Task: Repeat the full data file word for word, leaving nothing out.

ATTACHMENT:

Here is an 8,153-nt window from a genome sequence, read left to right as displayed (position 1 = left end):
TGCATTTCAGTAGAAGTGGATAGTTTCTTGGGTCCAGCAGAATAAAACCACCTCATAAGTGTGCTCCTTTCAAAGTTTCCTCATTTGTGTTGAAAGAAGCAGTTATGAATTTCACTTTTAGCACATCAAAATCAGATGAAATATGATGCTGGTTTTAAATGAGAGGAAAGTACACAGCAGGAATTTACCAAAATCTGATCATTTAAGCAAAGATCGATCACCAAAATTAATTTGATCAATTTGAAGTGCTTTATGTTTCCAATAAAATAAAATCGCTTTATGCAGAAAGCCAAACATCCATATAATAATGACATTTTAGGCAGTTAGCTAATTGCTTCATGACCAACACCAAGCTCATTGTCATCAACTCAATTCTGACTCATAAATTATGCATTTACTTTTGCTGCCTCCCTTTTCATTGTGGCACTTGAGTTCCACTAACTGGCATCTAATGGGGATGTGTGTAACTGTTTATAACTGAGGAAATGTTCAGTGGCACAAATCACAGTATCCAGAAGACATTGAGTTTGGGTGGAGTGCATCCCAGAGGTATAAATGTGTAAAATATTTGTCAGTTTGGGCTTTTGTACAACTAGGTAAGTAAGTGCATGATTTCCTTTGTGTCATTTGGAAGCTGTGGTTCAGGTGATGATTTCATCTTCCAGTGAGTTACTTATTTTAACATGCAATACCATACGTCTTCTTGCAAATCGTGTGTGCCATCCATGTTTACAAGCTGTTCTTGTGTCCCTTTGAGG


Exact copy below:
Here is an 8,153-nt window from a genome sequence, read left to right as displayed (position 1 = left end):
TGCATTTCAGTAGAAGTGGATAGTTTCTTGGGTCCAGCAGAATAAAACCACCTCATAAGTGTGCTCCTTTCAAAGTTTCCTCATTTGTGTTGAAAGAAGCAGTTATGAATTTCACTTTTAGCACATCAAAATCAGATGAAATATGATGCTGGTTTTAAATGAGAGGAAAGTACACAGCAGGAATTTACCAAAATCTGATCATTTAAGCAAAGATCGATCACCAAAATTAATTTGATCAATTTGAAGTGCTTTATGTTTCCAATAAAATAAAATCGCTTTATGCAGAAAGCCAAACATCCATATAATAATGACATTTTAGGCAGTTAGCTAATTGCTTCATGACCAACACCAAGCTCATTGTCATCAACTCAATTCTGACTCATAAATTATGCATTTACTTTTGCTGCCTCCCTTTTCATTGTGGCACTTGAGTTCCACTAACTGGCATCTAATGGGGATGTGTGTAACTGTTTATAACTGAGGAAATGTTCAGTGGCACAAATCACAGTATCCAGAAGACATTGAGTTTGGGTGGAGTGCATCCCAGAGGTATAAATGTGTAAAATATTTGTCAGTTTGGGCTTTTGTACAACTAGGTAAGTAAGTGCATGATTTCCTTTGTGTCATTTGGAAGCTGTGGTTCAGGTGATGATTTCATCTTCCAGTGAGTTACTTATTTTAACATGCAATACCATACGTCTTCTTGCAAATCGTGTGTGCCATCCATGTTTACAAGCTGTTCTTGTGTCCCTTTGAGG